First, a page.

Medication management is also so important. We want to make sure that our clients have a consistent, timely regimen of taking their medications. Oftentimes there is an issue with behaviors and cognitive impairment. Loved one struggle with issuing medication. Using the DICE method, figure out how to make it easier for the client to take their medications. Is it a swallowing issue? Of course, that's where you, as an SLP, excel. But maybe it is the pill is too large, or they don't like the taste of it. Can you do the DICE method, figure that information out, and pinpoint something? It might be as simple as they are more alert in the morning or more agreeable in the morning.  You can see that they have to take this big, horse-sized pill so maybe suggest to the medical team, to the nurse, the doctor, to move this large pill up to the morning, because they're more coordinated, they're more alert, and they have less aggravation. That investigation and communication with the other parts of the medical team could solve that one behavior.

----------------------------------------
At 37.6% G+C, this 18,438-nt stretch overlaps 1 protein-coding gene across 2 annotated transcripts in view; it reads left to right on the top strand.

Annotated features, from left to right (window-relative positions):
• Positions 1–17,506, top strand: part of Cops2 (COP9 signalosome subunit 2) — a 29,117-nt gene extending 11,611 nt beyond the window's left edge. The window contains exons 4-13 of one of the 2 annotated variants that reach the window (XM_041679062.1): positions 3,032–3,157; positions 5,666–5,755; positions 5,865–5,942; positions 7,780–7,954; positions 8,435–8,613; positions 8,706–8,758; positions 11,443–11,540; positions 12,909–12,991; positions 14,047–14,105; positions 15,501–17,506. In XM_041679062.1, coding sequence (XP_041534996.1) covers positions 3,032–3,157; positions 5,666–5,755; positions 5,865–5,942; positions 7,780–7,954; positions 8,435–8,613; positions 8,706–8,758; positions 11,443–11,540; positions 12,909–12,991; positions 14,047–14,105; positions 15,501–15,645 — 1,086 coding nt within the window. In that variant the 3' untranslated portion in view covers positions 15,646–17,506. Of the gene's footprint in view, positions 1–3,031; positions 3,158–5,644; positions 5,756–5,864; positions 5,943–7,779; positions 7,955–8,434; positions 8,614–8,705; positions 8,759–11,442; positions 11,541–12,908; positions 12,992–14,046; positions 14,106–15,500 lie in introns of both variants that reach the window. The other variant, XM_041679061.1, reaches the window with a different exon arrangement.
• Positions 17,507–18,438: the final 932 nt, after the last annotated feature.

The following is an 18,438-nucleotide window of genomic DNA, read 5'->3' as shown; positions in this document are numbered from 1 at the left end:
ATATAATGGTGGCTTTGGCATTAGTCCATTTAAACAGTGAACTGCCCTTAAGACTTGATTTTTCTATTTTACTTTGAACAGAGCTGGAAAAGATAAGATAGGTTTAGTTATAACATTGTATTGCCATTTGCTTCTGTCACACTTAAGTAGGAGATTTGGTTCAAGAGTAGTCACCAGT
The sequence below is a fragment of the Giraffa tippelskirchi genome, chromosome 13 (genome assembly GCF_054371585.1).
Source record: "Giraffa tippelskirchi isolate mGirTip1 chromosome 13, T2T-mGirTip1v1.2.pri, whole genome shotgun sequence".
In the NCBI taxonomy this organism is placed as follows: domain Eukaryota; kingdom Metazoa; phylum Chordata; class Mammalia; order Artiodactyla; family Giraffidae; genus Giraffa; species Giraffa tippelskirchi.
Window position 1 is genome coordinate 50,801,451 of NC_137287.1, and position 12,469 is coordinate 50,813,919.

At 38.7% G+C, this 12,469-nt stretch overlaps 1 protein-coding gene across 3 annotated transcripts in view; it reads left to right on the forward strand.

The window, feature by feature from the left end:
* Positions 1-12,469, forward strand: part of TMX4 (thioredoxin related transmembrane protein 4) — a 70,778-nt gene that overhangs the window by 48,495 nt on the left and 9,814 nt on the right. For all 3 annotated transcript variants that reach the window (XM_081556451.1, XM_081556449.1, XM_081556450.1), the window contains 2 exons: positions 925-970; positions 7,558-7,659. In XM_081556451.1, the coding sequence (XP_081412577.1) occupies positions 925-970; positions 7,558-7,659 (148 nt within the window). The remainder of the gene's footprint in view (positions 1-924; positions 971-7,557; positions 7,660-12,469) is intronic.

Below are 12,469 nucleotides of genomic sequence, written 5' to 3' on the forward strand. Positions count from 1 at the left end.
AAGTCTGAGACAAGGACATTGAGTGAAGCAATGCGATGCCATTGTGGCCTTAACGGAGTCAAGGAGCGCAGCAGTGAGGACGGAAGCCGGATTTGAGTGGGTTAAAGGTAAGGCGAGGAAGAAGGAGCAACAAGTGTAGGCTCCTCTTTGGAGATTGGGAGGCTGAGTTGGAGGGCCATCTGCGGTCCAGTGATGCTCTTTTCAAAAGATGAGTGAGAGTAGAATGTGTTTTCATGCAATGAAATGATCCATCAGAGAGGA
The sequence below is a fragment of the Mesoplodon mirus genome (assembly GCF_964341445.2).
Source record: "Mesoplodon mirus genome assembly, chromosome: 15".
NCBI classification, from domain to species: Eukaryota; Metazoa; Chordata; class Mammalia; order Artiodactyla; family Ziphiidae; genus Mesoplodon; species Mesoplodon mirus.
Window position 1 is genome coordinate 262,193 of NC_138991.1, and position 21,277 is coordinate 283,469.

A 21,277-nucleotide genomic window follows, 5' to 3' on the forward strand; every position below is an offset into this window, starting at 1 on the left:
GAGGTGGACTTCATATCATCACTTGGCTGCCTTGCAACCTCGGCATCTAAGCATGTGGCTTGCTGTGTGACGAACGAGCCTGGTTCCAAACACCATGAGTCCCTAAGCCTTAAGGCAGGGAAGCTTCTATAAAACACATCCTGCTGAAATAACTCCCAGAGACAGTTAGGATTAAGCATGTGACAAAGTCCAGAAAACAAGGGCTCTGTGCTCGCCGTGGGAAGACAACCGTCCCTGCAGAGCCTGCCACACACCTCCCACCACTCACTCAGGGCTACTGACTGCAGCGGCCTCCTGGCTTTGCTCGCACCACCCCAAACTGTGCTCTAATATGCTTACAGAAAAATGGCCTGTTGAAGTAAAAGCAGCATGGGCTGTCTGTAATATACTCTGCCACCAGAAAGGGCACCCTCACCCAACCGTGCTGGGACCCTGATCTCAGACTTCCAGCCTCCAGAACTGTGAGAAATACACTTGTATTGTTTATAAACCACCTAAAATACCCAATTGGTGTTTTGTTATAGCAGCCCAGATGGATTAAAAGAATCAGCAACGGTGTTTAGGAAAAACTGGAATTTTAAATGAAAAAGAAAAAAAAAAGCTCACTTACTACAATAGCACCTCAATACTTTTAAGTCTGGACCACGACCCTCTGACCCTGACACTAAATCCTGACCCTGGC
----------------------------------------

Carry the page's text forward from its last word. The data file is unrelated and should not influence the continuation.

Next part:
Other ST Intervention Areas

Another area of ST intervention is administering the stress level assessment.  You're not going to necessarily treat the stress, that's not necessarily within your scope of practice.  But you can make appropriate referrals to counselors, social workers, or psychologists.

SLPs can also provide consistent caregiver education, including a basic understanding of the nature of the disease and whether it's dementia or another issue if you're working with a pediatric population, for example. Whatever the issue is, we're going to assess the level of understanding of the disorder with the caregiver. Once we check their understanding, then we can structure our education depending on their level of understanding.

Here is a startling statistic.  Forty-seven percent of caregivers feel they have not received adequate training to perform major caregiving tasks. The facilities are ready to discharge and caregivers are looking at us and thinking, "I don't know how to do this." Even tasks like transfer training, wound care, and things of that nature. I realize that is not your area, but that is a shocking number of caregivers who feel under-prepared at discharge.  

Therefore, we must make sure that we start the education process immediately. We want to invite our caregivers to the sessions if appropriate. If we don't want them in the session, because they are disruptive or our client focuses on them or doesn't perform as well, then we want to schedule times when they come at the last 15 minutes or the first 15 minutes of a session. Throughout our intervention, we want to consistently and regularly include our caregivers in the training.